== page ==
The Indian elections are just around the corner and this is a time wherein nifty tips of an able and seasoned financial advisory can come across as priceless for making an investment in stocks that would yield lucrative returns over the time to come. The elections are just around the corner and that is sure to lay an influence to some degree on stock markets and equities as well. Prudent stock tips, as enabled by a knowledgeable stock advisory can let investors boost their profits in a time as critical as the present.
We’d witness some of the top rivals fight it out for coming to power in the biggest democracy in the world. Talks of volatility in markets are widespread and heard of frequently. Uncertainty prevails in the air, but how deeply do the elections or their results impact the markets?
Going by the history gives is reasons to believe that the markets stay more or less indifferent to elections and their results alike. But, having a stable government in the centre lays an impact on Indian investors, and foreign players alike. It was during UPA government’s rule in 2004-08 that the greatest rally in Indian markets had come to fore.
Another scenario that we can recall in this regard is markets in 1990s, when India had four prime ministers within a matter of three years. The markets did pretty well at this time as well. The equities have in the past managed to overcome some major hurdles as well, such as economic sanctions laid on India post Pokharan nuclear tests.
After overlooking all these difficulties, within the 10 year phase from 1988 to 1998, the markets grew six times in size. The sensex expanded from the levels of 600, to 3,600 in 1998.
The metrics that really make a difference to share markets are an enhancement in corporate profits, and the macro conditions of global liquidity, economy and interest rates. Politics does lay an influence on the markets, but not as significantly as these factors.
Even while the approach towards economy varies from one political party to another, the underlying agenda remains more or less similar. Both, NDA and UPA governments have had their very own distinctive highs. In a very broad manner, NDA government is believed to be a better performer in fields such as privatization, faster reforms and economic liberalization. UPA, on the contrary was a bigger boost for rural economy, and saw more money reach the farmers. This was as enabled by social schemes, higher subsidies and stronger hikes in MSP with regards to agricultural produce.
But in spite of the differences in the agenda of the two parties, we can come to access that their numbers for economic growth are pretty much comparable. Across past 15 years, GDP growth has stayed affixed at 7.5-8% per annum, in spite of the governments that have been changing. This involved 5years of NDA’s rule, which was followed by 10 years of UPA, and followed by 5 years of NDA’s rule again.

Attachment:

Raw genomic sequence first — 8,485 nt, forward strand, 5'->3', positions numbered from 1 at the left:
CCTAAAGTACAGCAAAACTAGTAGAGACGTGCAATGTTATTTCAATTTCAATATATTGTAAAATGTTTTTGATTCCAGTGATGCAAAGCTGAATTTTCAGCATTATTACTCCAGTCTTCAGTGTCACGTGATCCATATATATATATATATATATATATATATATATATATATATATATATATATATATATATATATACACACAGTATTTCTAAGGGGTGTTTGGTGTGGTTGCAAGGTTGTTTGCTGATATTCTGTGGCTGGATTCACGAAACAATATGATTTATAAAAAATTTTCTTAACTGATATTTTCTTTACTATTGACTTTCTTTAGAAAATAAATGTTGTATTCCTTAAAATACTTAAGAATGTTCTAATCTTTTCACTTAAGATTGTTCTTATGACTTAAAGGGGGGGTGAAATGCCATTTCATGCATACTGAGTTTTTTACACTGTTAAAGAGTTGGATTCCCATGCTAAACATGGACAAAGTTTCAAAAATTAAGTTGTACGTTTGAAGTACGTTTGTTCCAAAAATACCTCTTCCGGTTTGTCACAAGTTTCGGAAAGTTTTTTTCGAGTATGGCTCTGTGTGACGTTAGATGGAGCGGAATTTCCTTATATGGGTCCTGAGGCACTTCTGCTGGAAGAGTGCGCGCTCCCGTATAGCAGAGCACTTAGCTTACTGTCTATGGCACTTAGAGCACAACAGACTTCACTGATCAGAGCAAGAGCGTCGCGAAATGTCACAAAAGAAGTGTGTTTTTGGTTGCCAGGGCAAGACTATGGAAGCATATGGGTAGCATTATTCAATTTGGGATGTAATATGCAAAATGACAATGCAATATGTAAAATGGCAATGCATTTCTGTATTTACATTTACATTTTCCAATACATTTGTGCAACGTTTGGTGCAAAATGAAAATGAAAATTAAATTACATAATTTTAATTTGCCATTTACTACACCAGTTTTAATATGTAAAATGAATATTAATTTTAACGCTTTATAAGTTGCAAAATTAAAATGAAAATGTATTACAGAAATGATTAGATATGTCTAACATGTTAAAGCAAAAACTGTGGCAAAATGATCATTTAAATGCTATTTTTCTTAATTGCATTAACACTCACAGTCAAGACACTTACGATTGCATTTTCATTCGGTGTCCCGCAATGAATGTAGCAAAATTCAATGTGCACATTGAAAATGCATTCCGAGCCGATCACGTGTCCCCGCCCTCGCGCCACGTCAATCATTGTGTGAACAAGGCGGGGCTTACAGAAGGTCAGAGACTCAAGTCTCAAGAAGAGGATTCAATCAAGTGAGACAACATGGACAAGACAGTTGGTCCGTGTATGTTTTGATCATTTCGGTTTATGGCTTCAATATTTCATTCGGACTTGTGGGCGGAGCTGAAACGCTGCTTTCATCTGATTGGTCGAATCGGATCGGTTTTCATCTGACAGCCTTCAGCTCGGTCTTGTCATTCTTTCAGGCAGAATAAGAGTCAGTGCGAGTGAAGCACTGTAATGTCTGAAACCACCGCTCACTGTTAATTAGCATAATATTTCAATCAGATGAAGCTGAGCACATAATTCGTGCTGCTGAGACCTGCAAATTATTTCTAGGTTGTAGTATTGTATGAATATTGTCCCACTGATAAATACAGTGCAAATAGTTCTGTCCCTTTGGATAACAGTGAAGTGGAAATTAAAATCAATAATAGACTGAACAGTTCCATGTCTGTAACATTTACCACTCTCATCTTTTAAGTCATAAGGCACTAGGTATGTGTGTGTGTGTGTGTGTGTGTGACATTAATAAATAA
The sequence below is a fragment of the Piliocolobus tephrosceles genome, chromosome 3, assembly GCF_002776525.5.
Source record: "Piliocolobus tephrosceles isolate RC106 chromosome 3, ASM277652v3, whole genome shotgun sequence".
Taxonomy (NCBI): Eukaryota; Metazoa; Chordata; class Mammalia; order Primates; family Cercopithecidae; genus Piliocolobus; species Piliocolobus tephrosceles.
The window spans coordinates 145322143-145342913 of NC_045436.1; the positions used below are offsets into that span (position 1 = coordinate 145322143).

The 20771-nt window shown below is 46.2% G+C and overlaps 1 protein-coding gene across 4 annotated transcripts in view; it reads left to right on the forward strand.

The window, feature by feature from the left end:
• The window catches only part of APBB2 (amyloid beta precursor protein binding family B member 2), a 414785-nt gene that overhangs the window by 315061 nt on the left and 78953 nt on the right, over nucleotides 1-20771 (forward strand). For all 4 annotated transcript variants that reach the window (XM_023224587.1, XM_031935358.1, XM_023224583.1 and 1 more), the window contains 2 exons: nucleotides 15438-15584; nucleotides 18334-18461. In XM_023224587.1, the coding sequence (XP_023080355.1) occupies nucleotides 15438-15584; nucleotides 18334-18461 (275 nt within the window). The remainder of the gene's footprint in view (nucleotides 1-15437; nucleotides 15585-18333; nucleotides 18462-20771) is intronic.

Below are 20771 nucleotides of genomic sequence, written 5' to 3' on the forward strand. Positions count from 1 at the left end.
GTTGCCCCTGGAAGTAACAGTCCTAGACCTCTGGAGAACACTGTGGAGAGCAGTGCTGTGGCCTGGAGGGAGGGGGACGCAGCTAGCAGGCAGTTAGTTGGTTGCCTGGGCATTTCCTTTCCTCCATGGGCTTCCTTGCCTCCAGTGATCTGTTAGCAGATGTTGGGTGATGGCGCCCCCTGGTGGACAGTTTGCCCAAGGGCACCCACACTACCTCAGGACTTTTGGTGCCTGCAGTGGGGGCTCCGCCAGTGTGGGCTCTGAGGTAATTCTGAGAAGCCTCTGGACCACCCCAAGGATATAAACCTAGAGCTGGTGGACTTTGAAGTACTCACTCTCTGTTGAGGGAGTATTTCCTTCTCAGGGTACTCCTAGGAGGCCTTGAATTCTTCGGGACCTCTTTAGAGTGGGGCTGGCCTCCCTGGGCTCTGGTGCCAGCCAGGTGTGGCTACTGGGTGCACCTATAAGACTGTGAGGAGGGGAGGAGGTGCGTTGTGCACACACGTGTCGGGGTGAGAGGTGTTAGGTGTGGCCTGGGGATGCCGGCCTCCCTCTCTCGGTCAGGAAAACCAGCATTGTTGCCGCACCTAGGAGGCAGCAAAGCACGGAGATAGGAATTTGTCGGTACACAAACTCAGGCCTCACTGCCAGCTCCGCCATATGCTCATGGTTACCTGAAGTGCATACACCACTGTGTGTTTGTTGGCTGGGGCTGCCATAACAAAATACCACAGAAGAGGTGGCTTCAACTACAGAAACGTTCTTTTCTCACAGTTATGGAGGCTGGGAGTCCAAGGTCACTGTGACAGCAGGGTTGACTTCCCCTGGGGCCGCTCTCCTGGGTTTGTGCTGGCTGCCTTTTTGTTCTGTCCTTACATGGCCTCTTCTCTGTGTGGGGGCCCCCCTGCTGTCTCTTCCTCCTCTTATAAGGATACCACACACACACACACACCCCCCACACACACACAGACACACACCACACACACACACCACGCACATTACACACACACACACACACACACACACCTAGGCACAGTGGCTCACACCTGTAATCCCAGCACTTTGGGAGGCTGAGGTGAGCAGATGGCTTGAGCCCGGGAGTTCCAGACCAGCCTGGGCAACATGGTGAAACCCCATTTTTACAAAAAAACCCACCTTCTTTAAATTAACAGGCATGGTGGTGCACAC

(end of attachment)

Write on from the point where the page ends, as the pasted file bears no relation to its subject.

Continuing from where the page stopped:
Some of the very important factors which influence investor behaviour and the equities include government’s fiscal health and liquidity conditions across a global scale.
Ultimately, it is the earnings that bring about a difference in valuations. Corporate earnings have reached the stage of inflexion point, and are likely to come across a significant turnaround for the better in fiscal year that follows. With a double digit growth in earnings as stipulated, the prospects look bright for equities as well.
As corporate lending banks such as Axis bank, ICICI bank and SBI have spiralled towards success, they have come across as driving forces for earnings as well. They are three significant market players, and by their own virtue, could boost the value of incremental profits from Rs 60,000 crore to Rs 65,000 crores in FY2020. This would be on a base of total sensex earnings of Rs. 3, 20,000 crore in FY2018.
The sounds for polls are now loud and clear, but an investor must look beyond and focus on huge earning opportunities that lie right ahead.
Presently in the stock market, smart money is returning and the foreign investors are attempting to find the right bracket for themselves as they are anticipating the Modi government’s return to power. In the month of March till date, portfolio investors from abroad have put Rs 42,999 crore into domestic equities. Nifty is up by 6% in March till now.
This is significant improvement from last month, wherein FPIs had put in a total of Rs. 11,182 crores in India’s capital markets, involving both, equity and debt.
At a juncture such as the present, it is recommendable for investors to go for stocks on the basis of their fundamental strength. While cyclicals may be put as avoidable at this point, top consumer and financial names are more likely to yield positive returns.